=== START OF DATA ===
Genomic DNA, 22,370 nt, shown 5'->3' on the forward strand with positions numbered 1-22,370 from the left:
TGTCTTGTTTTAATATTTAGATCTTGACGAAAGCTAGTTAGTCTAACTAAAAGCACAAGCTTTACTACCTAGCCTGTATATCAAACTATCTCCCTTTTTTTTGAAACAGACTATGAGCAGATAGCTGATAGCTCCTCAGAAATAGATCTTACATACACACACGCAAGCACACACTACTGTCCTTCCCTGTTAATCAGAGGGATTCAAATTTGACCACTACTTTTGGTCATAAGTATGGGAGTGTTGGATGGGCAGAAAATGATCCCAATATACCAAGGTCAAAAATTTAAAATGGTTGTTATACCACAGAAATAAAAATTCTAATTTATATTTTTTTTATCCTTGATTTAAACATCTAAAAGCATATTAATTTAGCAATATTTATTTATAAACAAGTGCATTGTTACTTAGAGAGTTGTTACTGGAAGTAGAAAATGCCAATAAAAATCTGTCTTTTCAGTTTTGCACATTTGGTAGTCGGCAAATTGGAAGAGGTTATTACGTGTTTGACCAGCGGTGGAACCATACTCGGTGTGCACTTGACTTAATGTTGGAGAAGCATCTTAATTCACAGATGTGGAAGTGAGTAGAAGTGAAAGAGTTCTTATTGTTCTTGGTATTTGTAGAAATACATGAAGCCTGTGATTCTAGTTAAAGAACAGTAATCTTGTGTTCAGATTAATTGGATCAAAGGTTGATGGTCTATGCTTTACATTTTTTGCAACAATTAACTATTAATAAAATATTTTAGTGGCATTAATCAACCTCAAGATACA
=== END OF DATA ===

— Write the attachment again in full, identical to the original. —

Genomic DNA, 22,370 nt, shown 5'->3' on the forward strand with positions numbered 1-22,370 from the left:
TGTCTTGTTTTAATATTTAGATCTTGACGAAAGCTAGTTAGTCTAACTAAAAGCACAAGCTTTACTACCTAGCCTGTATATCAAACTATCTCCCTTTTTTTTGAAACAGACTATGAGCAGATAGCTGATAGCTCCTCAGAAATAGATCTTACATACACACACGCAAGCACACACTACTGTCCTTCCCTGTTAATCAGAGGGATTCAAATTTGACCACTACTTTTGGTCATAAGTATGGGAGTGTTGGATGGGCAGAAAATGATCCCAATATACCAAGGTCAAAAATTTAAAATGGTTGTTATACCACAGAAATAAAAATTCTAATTTATATTTTTTTTATCCTTGATTTAAACATCTAAAAGCATATTAATTTAGCAATATTTATTTATAAACAAGTGCATTGTTACTTAGAGAGTTGTTACTGGAAGTAGAAAATGCCAATAAAAATCTGTCTTTTCAGTTTTGCACATTTGGTAGTCGGCAAATTGGAAGAGGTTATTACGTGTTTGACCAGCGGTGGAACCATACTCGGTGTGCACTTGACTTAATGTTGGAGAAGCATCTTAATTCACAGATGTGGAAGTGAGTAGAAGTGAAAGAGTTCTTATTGTTCTTGGTATTTGTAGAAATACATGAAGCCTGTGATTCTAGTTAAAGAACAGTAATCTTGTGTTCAGATTAATTGGATCAAAGGTTGATGGTCTATGCTTTACATTTTTTGCAACAATTAACTATTAATAAAATATTTTAGTGGCATTAATCAACCTCAAGATACA